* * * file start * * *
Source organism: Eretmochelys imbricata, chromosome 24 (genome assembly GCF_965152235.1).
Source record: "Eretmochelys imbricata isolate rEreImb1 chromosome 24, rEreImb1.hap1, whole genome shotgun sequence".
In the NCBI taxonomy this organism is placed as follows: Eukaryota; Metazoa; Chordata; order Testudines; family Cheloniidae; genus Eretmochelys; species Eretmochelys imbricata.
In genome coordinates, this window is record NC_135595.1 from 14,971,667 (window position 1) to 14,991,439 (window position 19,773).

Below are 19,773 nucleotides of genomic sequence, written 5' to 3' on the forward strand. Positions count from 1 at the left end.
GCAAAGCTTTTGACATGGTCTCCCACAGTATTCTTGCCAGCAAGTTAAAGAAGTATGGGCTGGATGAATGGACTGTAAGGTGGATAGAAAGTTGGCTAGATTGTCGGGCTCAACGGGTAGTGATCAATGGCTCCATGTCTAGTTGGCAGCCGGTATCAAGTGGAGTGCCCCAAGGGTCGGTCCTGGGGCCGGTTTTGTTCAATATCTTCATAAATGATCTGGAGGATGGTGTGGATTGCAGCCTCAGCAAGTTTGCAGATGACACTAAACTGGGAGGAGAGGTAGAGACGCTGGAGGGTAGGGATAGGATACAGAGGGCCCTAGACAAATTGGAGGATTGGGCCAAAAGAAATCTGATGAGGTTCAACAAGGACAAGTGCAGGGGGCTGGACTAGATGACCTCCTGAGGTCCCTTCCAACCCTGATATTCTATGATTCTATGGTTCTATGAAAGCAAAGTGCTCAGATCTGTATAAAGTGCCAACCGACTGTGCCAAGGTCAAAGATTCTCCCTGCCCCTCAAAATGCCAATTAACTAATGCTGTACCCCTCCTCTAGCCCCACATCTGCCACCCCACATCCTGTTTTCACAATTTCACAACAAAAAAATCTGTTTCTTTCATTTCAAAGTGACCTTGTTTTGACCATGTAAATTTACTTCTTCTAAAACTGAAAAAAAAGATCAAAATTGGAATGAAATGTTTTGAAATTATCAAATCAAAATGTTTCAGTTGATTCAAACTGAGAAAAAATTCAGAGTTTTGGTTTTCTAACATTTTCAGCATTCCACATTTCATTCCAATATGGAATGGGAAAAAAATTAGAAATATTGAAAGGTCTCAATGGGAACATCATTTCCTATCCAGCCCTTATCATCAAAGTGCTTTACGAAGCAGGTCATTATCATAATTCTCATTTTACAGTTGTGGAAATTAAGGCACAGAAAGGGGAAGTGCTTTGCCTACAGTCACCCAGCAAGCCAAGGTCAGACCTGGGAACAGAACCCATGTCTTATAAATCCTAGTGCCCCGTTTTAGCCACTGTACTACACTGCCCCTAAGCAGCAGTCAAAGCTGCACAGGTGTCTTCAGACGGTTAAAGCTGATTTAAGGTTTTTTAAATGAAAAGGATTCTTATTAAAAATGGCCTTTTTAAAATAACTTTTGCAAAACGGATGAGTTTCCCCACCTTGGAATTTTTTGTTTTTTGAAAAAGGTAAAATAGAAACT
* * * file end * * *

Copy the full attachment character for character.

Source organism: Eretmochelys imbricata, chromosome 24 (genome assembly GCF_965152235.1).
Source record: "Eretmochelys imbricata isolate rEreImb1 chromosome 24, rEreImb1.hap1, whole genome shotgun sequence".
In the NCBI taxonomy this organism is placed as follows: Eukaryota; Metazoa; Chordata; order Testudines; family Cheloniidae; genus Eretmochelys; species Eretmochelys imbricata.
In genome coordinates, this window is record NC_135595.1 from 14,971,667 (window position 1) to 14,991,439 (window position 19,773).

Below are 19,773 nucleotides of genomic sequence, written 5' to 3' on the forward strand. Positions count from 1 at the left end.
GCAAAGCTTTTGACATGGTCTCCCACAGTATTCTTGCCAGCAAGTTAAAGAAGTATGGGCTGGATGAATGGACTGTAAGGTGGATAGAAAGTTGGCTAGATTGTCGGGCTCAACGGGTAGTGATCAATGGCTCCATGTCTAGTTGGCAGCCGGTATCAAGTGGAGTGCCCCAAGGGTCGGTCCTGGGGCCGGTTTTGTTCAATATCTTCATAAATGATCTGGAGGATGGTGTGGATTGCAGCCTCAGCAAGTTTGCAGATGACACTAAACTGGGAGGAGAGGTAGAGACGCTGGAGGGTAGGGATAGGATACAGAGGGCCCTAGACAAATTGGAGGATTGGGCCAAAAGAAATCTGATGAGGTTCAACAAGGACAAGTGCAGGGGGCTGGACTAGATGACCTCCTGAGGTCCCTTCCAACCCTGATATTCTATGATTCTATGGTTCTATGAAAGCAAAGTGCTCAGATCTGTATAAAGTGCCAACCGACTGTGCCAAGGTCAAAGATTCTCCCTGCCCCTCAAAATGCCAATTAACTAATGCTGTACCCCTCCTCTAGCCCCACATCTGCCACCCCACATCCTGTTTTCACAATTTCACAACAAAAAAATCTGTTTCTTTCATTTCAAAGTGACCTTGTTTTGACCATGTAAATTTACTTCTTCTAAAACTGAAAAAAAAGATCAAAATTGGAATGAAATGTTTTGAAATTATCAAATCAAAATGTTTCAGTTGATTCAAACTGAGAAAAAATTCAGAGTTTTGGTTTTCTAACATTTTCAGCATTCCACATTTCATTCCAATATGGAATGGGAAAAAAATTAGAAATATTGAAAGGTCTCAATGGGAACATCATTTCCTATCCAGCCCTTATCATCAAAGTGCTTTACGAAGCAGGTCATTATCATAATTCTCATTTTACAGTTGTGGAAATTAAGGCACAGAAAGGGGAAGTGCTTTGCCTACAGTCACCCAGCAAGCCAAGGTCAGACCTGGGAACAGAACCCATGTCTTATAAATCCTAGTGCCCCGTTTTAGCCACTGTACTACACTGCCCCTAAGCAGCAGTCAAAGCTGCACAGGTGTCTTCAGACGGTTAAAGCTGATTTAAGGTTTTTTAAATGAAAAGGATTCTTATTAAAAATGGCCTTTTTAAAATAACTTTTGCAAAACGGATGAGTTTCCCCACCTTGGAATTTTTTGTTTTTTGAAAAAGGTAAAATAGAAACT